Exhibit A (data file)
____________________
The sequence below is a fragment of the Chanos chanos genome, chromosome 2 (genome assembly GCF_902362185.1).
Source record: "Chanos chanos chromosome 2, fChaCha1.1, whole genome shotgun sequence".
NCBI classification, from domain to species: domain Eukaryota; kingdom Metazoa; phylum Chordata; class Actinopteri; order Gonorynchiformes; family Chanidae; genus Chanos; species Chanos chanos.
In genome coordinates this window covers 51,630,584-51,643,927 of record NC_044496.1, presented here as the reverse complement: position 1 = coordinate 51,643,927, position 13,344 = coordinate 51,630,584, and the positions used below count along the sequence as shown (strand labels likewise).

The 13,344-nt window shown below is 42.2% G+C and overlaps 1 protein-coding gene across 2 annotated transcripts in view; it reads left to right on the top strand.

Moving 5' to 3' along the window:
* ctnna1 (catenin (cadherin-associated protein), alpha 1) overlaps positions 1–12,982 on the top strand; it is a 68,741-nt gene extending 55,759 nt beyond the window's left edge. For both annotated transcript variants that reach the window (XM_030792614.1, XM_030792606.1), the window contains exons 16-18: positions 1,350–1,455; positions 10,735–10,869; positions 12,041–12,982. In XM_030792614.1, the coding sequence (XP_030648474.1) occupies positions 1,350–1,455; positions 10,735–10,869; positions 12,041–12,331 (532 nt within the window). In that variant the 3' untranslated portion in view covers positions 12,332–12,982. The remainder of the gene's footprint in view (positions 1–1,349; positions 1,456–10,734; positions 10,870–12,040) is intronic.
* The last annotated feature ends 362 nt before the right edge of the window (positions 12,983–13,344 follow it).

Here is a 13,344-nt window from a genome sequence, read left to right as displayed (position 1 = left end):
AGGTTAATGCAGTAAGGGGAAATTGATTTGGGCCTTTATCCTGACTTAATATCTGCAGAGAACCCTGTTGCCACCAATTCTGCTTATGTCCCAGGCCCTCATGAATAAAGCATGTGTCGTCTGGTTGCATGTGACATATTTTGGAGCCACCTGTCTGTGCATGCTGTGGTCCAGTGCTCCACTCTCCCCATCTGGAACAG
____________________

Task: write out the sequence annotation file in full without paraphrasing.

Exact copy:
The sequence below is a fragment of the Chanos chanos genome, chromosome 2 (genome assembly GCF_902362185.1).
Source record: "Chanos chanos chromosome 2, fChaCha1.1, whole genome shotgun sequence".
NCBI classification, from domain to species: domain Eukaryota; kingdom Metazoa; phylum Chordata; class Actinopteri; order Gonorynchiformes; family Chanidae; genus Chanos; species Chanos chanos.
In genome coordinates this window covers 51,630,584-51,643,927 of record NC_044496.1, presented here as the reverse complement: position 1 = coordinate 51,643,927, position 13,344 = coordinate 51,630,584, and the positions used below count along the sequence as shown (strand labels likewise).

The 13,344-nt window shown below is 42.2% G+C and overlaps 1 protein-coding gene across 2 annotated transcripts in view; it reads left to right on the top strand.

Moving 5' to 3' along the window:
* ctnna1 (catenin (cadherin-associated protein), alpha 1) overlaps positions 1–12,982 on the top strand; it is a 68,741-nt gene extending 55,759 nt beyond the window's left edge. For both annotated transcript variants that reach the window (XM_030792614.1, XM_030792606.1), the window contains exons 16-18: positions 1,350–1,455; positions 10,735–10,869; positions 12,041–12,982. In XM_030792614.1, the coding sequence (XP_030648474.1) occupies positions 1,350–1,455; positions 10,735–10,869; positions 12,041–12,331 (532 nt within the window). In that variant the 3' untranslated portion in view covers positions 12,332–12,982. The remainder of the gene's footprint in view (positions 1–1,349; positions 1,456–10,734; positions 10,870–12,040) is intronic.
* The last annotated feature ends 362 nt before the right edge of the window (positions 12,983–13,344 follow it).

Here is a 13,344-nt window from a genome sequence, read left to right as displayed (position 1 = left end):
AGGTTAATGCAGTAAGGGGAAATTGATTTGGGCCTTTATCCTGACTTAATATCTGCAGAGAACCCTGTTGCCACCAATTCTGCTTATGTCCCAGGCCCTCATGAATAAAGCATGTGTCGTCTGGTTGCATGTGACATATTTTGGAGCCACCTGTCTGTGCATGCTGTGGTCCAGTGCTCCACTCTCCCCATCTGGAACAG